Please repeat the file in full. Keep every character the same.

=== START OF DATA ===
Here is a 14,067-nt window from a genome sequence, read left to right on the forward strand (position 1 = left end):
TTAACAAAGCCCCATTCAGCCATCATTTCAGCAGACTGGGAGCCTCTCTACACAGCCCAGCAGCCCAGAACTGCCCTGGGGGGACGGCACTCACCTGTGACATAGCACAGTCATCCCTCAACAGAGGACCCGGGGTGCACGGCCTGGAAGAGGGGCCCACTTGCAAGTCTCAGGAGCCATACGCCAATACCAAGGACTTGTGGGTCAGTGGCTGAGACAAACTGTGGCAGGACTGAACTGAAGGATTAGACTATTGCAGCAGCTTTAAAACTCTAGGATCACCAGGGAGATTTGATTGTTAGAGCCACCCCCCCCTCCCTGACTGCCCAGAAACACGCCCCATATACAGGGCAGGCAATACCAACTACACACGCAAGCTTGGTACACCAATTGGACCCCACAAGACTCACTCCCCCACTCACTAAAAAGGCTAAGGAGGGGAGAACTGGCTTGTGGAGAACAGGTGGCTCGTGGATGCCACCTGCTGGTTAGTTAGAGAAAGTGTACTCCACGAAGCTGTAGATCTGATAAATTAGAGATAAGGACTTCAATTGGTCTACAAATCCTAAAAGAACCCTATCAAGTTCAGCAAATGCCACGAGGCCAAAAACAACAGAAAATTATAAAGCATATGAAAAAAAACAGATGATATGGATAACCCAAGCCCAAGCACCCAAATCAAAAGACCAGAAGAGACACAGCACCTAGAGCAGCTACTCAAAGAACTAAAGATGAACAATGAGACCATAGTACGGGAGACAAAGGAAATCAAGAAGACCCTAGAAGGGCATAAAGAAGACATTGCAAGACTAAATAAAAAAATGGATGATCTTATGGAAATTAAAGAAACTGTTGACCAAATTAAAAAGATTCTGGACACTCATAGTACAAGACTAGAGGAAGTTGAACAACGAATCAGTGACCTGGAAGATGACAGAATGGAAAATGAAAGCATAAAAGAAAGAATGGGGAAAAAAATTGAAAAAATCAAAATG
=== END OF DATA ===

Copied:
Here is a 14,067-nt window from a genome sequence, read left to right on the forward strand (position 1 = left end):
TTAACAAAGCCCCATTCAGCCATCATTTCAGCAGACTGGGAGCCTCTCTACACAGCCCAGCAGCCCAGAACTGCCCTGGGGGGACGGCACTCACCTGTGACATAGCACAGTCATCCCTCAACAGAGGACCCGGGGTGCACGGCCTGGAAGAGGGGCCCACTTGCAAGTCTCAGGAGCCATACGCCAATACCAAGGACTTGTGGGTCAGTGGCTGAGACAAACTGTGGCAGGACTGAACTGAAGGATTAGACTATTGCAGCAGCTTTAAAACTCTAGGATCACCAGGGAGATTTGATTGTTAGAGCCACCCCCCCCTCCCTGACTGCCCAGAAACACGCCCCATATACAGGGCAGGCAATACCAACTACACACGCAAGCTTGGTACACCAATTGGACCCCACAAGACTCACTCCCCCACTCACTAAAAAGGCTAAGGAGGGGAGAACTGGCTTGTGGAGAACAGGTGGCTCGTGGATGCCACCTGCTGGTTAGTTAGAGAAAGTGTACTCCACGAAGCTGTAGATCTGATAAATTAGAGATAAGGACTTCAATTGGTCTACAAATCCTAAAAGAACCCTATCAAGTTCAGCAAATGCCACGAGGCCAAAAACAACAGAAAATTATAAAGCATATGAAAAAAAACAGATGATATGGATAACCCAAGCCCAAGCACCCAAATCAAAAGACCAGAAGAGACACAGCACCTAGAGCAGCTACTCAAAGAACTAAAGATGAACAATGAGACCATAGTACGGGAGACAAAGGAAATCAAGAAGACCCTAGAAGGGCATAAAGAAGACATTGCAAGACTAAATAAAAAAATGGATGATCTTATGGAAATTAAAGAAACTGTTGACCAAATTAAAAAGATTCTGGACACTCATAGTACAAGACTAGAGGAAGTTGAACAACGAATCAGTGACCTGGAAGATGACAGAATGGAAAATGAAAGCATAAAAGAAAGAATGGGGAAAAAAATTGAAAAAATCAAAATG